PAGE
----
7. danieljrodriguez93 says:

    Sara Naomi Lewkowicz’s essay “Photographer as Witness: A portrait of Domestic Violence” really depicts the ethical issues journalists face when reporting.

    Lewkowicz was in a sticky situation; should she have gotten involved with the fight, or should she have continued taking pictures?

    If I were in her shoes, I would have done exactly what she did. Forgive me if this sounds harsh, but Lewkowicz did the right thing.

    In my opinion, attempting to stop the fighting would only have made the matter worse. It could have easily put both women at risk, as it is very possible that Shane could have attacked Lewkowicz as well.

    Another benefit of not getting involved in the physical argument is that the photographs Lewkowicz took could be used as evidence in court to prove that Shane did attack Maggie. This is probably going to be substantial in convicting Shane of domestic violence.

    I know myself very well, and the thought of attacking someone would be something I could never do, unless I myself was being threatened. Although Maggie’s child sadly had to watch her mother being violated, I personally would have taken the child by my side and told him or her not to watch and continue to photograph the incident. If the child was being attacked, I may have done something.

    Being the editor, I would have asked Maggie for permission to use the photos, only if they were not too graphic. I understand that a journalist has to be careful when using sensitive photos too, but I think it provides a clear picture that society must be aware of the physical violence that takes place more than we think.

    Meghan Connolly mentioned earlier about a National Press Photographer’s Association’s code, which states “Intrude on private moments of grief only when the public has an overriding and justifiable need to see.” But when does this become the case? It is a really hard question to ask yourself, but I personally think if Shane had a gun, then things may have been a little different as well.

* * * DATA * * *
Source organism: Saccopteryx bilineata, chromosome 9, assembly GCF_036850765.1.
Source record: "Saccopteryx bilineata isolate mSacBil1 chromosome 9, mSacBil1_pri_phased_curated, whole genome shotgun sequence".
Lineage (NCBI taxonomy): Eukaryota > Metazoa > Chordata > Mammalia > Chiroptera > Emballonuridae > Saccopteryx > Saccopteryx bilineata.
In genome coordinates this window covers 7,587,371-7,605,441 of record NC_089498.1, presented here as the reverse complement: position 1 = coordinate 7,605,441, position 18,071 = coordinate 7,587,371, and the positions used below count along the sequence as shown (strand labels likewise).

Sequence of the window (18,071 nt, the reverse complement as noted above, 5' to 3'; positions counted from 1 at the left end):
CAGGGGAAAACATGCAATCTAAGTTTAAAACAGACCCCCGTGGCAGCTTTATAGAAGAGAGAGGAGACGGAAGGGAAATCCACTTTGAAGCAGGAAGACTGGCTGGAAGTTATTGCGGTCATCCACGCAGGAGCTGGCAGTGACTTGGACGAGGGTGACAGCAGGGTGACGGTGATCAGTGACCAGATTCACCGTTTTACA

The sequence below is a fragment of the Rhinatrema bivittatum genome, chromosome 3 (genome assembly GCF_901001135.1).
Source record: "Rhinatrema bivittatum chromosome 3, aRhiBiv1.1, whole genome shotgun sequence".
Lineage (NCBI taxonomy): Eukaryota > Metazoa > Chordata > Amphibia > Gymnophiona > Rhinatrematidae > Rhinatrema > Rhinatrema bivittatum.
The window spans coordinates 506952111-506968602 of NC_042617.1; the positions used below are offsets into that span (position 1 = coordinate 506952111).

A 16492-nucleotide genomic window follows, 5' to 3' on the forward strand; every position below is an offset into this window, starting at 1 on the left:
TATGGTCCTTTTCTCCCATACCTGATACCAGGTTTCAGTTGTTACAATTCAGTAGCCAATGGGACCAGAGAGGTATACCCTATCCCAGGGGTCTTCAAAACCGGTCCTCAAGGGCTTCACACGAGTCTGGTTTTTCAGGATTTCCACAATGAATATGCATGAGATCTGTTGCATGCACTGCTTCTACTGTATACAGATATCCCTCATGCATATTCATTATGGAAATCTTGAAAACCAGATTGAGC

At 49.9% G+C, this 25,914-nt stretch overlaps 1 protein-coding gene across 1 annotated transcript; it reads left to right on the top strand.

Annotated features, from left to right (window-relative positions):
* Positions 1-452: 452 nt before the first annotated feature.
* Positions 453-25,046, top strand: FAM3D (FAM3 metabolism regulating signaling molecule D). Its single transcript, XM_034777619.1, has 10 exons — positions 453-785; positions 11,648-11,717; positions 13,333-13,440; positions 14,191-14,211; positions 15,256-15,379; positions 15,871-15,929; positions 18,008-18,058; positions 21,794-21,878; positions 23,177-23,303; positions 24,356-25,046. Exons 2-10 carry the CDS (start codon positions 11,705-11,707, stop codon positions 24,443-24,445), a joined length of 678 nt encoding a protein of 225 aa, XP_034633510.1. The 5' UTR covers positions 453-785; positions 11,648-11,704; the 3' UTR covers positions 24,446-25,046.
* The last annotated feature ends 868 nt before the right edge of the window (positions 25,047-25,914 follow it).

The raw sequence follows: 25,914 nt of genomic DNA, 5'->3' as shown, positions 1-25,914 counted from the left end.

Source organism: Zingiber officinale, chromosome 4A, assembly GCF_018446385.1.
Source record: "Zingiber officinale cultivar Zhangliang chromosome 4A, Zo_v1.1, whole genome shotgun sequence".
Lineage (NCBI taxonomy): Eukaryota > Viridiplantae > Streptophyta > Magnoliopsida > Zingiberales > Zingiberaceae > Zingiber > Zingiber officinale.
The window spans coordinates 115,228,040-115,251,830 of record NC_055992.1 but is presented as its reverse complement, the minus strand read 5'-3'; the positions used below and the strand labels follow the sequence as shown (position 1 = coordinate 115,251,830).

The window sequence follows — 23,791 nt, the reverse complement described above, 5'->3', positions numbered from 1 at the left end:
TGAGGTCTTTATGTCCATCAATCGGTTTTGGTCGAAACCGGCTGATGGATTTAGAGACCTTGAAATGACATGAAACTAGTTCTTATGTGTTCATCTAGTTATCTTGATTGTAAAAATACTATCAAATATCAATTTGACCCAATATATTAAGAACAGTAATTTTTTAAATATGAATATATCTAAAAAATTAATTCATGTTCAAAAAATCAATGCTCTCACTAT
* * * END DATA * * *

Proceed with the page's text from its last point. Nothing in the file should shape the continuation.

Being a journalist, you really have to take into consideration that these types of situations may happen. I think this is one of my greatest fears once I enter the media field. I can only hope and pray that I use common sense to make sure I’m safe and that a situation never escalates to the point where I must intervene.

    In your years of being a journalist, were you ever in a situation similar to this one Steve? If so, what did you do?

  8. alindsay2013 says:

    If there was one thing I have learned in my two years of being in the Army, it was to put the treatment of others before myself. For example before Winter Storm Nemo hit on Friday, I witnessed a woman robbed right outside my classroom. In my mind, I thought it would be a great story, but instead my human instinct kicked in and I decided to help her catch the criminal. In this occasion, with Sara Lewkowicz’s photo essay “Photographer as Witness: A Portrait of Domestic Violence,” I would not have acted in the way that this photographer did.
    The big issue here is where to draw the line between being professional and being human. During Sara’s time with the couple, she came upon the scene of actual domestic violence. At this time, she stated in her article “After I confirmed one of the housemates had called the police, I then continued to document the abuse — my instincts as a photojournalist began kicking in. If Maggie couldn’t leave, neither could I,” which then led to the public outrage of her deciding to take photos instead of helping the woman being abused. Granted Miss Lewkowicz defended her reasoning by stating “that physically intervening would have likely only made the situation worse, endangering me, and further endangering Maggie,” but it still raises many questions on why she still took pictures instead of helping Maggie.
    If I were in Sara’s position, I would drop my camera and help Maggie, whether be through physical intervention or by calling the police. For me, seeing a woman being attacked would be if I saw best friend, who I consider a sister, being attacked right in front of me. Personally, if I were the editor of this paper I would have berated her for not doing the right thing and helping her. I understand that Sara must remain professional as a journalist through the ordeal, but I think there should be a fine line between professionalism and plain human instinct.